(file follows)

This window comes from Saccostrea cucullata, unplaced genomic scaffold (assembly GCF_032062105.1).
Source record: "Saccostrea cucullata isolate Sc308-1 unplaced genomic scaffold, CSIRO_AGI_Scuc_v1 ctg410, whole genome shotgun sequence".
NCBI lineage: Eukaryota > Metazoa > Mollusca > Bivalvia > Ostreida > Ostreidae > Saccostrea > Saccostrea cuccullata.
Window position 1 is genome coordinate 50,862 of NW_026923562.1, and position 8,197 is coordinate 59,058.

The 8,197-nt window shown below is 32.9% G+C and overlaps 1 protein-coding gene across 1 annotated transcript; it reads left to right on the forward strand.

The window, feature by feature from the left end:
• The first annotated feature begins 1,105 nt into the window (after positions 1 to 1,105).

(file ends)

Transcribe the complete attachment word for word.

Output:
This window comes from Saccostrea cucullata, unplaced genomic scaffold (assembly GCF_032062105.1).
Source record: "Saccostrea cucullata isolate Sc308-1 unplaced genomic scaffold, CSIRO_AGI_Scuc_v1 ctg410, whole genome shotgun sequence".
NCBI lineage: Eukaryota > Metazoa > Mollusca > Bivalvia > Ostreida > Ostreidae > Saccostrea > Saccostrea cuccullata.
Window position 1 is genome coordinate 50,862 of NW_026923562.1, and position 8,197 is coordinate 59,058.

The 8,197-nt window shown below is 32.9% G+C and overlaps 1 protein-coding gene across 1 annotated transcript; it reads left to right on the forward strand.

The window, feature by feature from the left end:
• The first annotated feature begins 1,105 nt into the window (after positions 1 to 1,105).